On this date July 12 every year for 18 years we celebrated your birthday. Now we celebrate your death anniversary. Our hearts ache with the worst pain ever. Your memory is all we have to hang on to. We will forever love and miss you.
Today I wish I did so many things differently.
I wish I held you a little longer. Wish I kept you when you had to go away.
I wish I could erase time and start all over. But I’m too late. 😒🖤💔
And my faith and hope is that One day we will meet again.
I love you!!! My beloved Niece. Jocelyn. 🖤💔💙
Happy 19th Birthday. July 12, 2017
Happy Father’s Day !!!
Good fathers are needed. They are vitally important to the happiness and success of every family. There are many reasons why fathers are important, here are five truths that stand out to me.
1. Fathers are the knight in every daughter’s fairy tale and the hero in every son’s comic book.
2. Fathers are the greatest example when they think no one’s looking
3. A father’s counsel can live on forever
4. A father’s perspective fulfills every child’s need for exploration and adventure
5. Fathers are an earthly reflection of God
Every child is in need of a good father, one who will take the time to know his child and love him. William Shakespeare wrote, “Wise is the father that knows his own child.” When a father walks with his child each step of the way, not only does he learn to know his child, but he develops an unbreakable bond of love and friendship and he leaves valuable lessons etched on his child’s heart. There is no greater gift for a father in this life.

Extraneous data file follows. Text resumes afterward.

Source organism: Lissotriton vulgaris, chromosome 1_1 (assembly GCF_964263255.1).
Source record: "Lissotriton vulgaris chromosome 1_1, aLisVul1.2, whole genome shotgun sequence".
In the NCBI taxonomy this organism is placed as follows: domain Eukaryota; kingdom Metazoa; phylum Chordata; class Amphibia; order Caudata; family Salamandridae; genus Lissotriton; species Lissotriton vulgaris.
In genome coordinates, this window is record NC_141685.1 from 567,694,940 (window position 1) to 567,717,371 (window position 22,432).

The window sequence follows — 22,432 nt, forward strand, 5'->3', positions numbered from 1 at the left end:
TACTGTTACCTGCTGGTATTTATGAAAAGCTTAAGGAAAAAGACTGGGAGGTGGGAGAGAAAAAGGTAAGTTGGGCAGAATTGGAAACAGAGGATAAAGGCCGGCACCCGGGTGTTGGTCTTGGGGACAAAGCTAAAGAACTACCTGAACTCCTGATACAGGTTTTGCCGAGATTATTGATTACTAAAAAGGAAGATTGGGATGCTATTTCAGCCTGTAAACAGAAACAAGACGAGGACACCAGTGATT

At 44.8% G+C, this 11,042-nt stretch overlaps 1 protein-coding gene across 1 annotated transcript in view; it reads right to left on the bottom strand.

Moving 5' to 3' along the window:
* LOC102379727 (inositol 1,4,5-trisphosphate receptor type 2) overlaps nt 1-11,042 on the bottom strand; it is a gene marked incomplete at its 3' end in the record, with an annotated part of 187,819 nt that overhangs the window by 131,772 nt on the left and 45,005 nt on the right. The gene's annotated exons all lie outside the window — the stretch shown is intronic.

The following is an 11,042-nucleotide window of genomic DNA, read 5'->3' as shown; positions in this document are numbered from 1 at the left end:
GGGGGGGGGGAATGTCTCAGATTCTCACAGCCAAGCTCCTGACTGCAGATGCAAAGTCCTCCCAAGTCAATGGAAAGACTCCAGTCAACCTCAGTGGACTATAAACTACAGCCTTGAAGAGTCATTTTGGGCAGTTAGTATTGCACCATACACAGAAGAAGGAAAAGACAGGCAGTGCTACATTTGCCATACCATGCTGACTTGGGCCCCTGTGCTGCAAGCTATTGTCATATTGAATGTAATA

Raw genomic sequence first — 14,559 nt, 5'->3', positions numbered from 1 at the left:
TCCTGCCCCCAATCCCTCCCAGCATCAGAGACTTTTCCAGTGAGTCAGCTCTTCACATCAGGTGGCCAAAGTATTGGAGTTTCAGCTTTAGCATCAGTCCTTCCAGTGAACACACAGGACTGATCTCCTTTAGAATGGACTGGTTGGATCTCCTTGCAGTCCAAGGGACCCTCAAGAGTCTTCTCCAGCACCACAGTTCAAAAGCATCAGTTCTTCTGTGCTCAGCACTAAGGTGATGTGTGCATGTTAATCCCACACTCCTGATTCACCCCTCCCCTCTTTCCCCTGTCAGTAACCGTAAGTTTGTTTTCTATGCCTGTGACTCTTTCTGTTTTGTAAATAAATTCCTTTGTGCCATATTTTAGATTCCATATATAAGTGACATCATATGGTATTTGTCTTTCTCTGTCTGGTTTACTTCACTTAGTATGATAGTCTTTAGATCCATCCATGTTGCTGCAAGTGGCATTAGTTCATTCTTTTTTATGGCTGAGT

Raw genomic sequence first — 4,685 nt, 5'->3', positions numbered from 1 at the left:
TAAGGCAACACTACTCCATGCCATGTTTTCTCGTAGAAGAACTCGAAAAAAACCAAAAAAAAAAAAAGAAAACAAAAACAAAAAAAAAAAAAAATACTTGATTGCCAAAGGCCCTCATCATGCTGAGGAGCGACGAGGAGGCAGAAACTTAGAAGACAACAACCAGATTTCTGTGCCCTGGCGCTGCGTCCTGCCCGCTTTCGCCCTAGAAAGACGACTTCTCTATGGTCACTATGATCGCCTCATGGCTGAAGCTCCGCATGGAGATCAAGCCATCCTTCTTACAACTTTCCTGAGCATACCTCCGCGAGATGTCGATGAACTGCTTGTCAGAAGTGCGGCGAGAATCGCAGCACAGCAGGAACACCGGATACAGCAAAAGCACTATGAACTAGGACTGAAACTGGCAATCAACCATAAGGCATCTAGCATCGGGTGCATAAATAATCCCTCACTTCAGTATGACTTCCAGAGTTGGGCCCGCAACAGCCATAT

“How to Offer Real Comfort”
What brings you real comfort in a place of deep suffering and trial? Does someone telling you, “It will be all right,” “I believe God will bring healing,” “You’re a strong person, I know you will get through this,” or “I’ll pray you get better and that this will all come to an end” bring you real, lasting comfort?
These statements always fall short of offering any real comfort. Though they sometimes carry partial truths—since it’s good and right to pray for healing and better circumstances—they can also reinforce the misleading idea that our greatest problem is our suffering, and the removal of it would be God’s greatest blessing.
If we do not have a correct theology of suffering, we will be shocked, devastated, and angered when adversity strikes us or those we love. What we really believe shapes what we actually say, both to ourselves and to others. If we believe the wrong thing, we will say the wrong thing, and end up resorting to quasi-Christian clichés (which offer false hope) or to never having anything to say at all to those who are hurting (which offers no hope).
Paul teaches us that no matter what circumstances or company we may find ourselves in, our message of hope should confidently remain the same. Trace his logic in these verses. He believes that Christ has risen to eternal life, and so one day he will raise Paul to eternal life. So this is what he speaks of, for the sake of his listeners coming to understand and appreciate grace, and the sake of his God coming to receive the thanksgiving he so richly and infinitely deserves.
If we believe in resurrection hope, we will speak that hope into the lives of others. One of the most crucial times for us to share this truth is when we are walking alongside a brother or sister who is suffering and struggling to see this hope for themselves. And what better person is there to share such hope than one who has been comforted and strengthened by it through their own season of suffering? It is from the overflow of the comfort we find in knowing that Jesus has risen and will raise us too that we are able to comfort others.